Criminal barristers have voted almost unanimously in favour of industrial action over what they describe as ‘chronic underfunding’ of the criminal justice system.
According to the Criminal Bar Association (CBA), more than 94% of the 1,908 members balloted have refused to accept “returns” work from 11 April, unless the government “agrees to measures necessary to safeguard the long-term sustainability of the Criminal Bar”.
“Returns” work involves covering hearings when other barristers cannot appear, which barristers often do as a gesture of goodwill to minimise delays and allow cases to proceed.
The Public Accounts Committee has said that the backlog in criminal cases has nearly doubled since March 2019, to 59,928. The number of rape and serious sexual offence cases waiting over a year to be heard has increased by more than 400% since the onset of the pandemic.
“Through our labour and our goodwill, we have sustained a chronically underfunded criminal justice system on behalf of the public while suffering substantial reductions in our real incomes and exhausted by the hugely increased demands placed upon us, often for little or no reward,” the CBA said in a statement.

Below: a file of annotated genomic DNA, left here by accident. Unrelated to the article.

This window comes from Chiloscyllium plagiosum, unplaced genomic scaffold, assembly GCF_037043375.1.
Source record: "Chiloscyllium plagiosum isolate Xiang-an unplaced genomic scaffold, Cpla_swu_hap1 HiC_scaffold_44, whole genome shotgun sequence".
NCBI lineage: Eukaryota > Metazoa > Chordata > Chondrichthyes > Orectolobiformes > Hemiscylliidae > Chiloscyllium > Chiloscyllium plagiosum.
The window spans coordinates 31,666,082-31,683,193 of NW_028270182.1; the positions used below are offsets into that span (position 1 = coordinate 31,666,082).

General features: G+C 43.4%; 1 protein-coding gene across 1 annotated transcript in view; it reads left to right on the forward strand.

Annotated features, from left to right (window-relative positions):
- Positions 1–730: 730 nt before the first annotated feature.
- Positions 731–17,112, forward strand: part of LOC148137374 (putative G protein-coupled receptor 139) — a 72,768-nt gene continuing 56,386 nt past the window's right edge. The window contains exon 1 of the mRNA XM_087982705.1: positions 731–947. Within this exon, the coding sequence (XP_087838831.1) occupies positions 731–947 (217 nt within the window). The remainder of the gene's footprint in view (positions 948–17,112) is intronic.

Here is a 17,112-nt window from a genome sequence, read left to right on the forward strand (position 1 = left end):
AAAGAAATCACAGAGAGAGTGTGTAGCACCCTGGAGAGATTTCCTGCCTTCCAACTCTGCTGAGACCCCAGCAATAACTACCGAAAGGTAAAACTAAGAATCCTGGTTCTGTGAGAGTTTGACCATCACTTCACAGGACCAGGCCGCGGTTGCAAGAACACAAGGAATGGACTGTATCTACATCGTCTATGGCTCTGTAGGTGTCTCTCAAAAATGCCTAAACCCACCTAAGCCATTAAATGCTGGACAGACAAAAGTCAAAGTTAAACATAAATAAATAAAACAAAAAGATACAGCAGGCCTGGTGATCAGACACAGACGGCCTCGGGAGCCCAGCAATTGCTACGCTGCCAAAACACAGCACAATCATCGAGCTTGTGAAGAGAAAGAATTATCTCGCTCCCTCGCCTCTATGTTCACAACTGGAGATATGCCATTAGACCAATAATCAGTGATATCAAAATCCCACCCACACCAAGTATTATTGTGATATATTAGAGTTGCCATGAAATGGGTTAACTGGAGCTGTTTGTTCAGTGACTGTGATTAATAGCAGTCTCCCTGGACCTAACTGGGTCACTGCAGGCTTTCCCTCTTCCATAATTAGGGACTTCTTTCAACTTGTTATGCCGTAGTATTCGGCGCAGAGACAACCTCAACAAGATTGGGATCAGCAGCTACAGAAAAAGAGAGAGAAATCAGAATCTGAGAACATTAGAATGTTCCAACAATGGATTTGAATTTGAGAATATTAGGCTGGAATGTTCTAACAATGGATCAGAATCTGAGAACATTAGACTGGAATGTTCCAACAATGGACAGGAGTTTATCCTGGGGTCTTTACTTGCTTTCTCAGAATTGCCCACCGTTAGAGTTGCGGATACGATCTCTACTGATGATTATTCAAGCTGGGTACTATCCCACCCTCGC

“We have already lost too many of our colleagues who can no longer afford to maintain their commitment to criminal work and who have left our ranks out of desperation and despair. Every day we are losing more. We have shrunk to a mere 2,400 full-time criminal barristers.”
The CBA said it would continue to engage with the Ministry of Justice to seek a resolution that “reflects the demands” of barristers.
A Ministry of Justice spokesperson said: “We are disappointed in a vote for this course of action just days before we announce our plans to create a stable and sustainable legal aid sector for the future.
“We encourage CBA members to read our proposals in full and respond to the consultation, rather than being drawn into action that will harm victims of crime.”
Justice secretary Dominic Raab has asked barristers to “be patient” for reforms after an independent review last year called for an extra £135million a year to be spent on legal aid.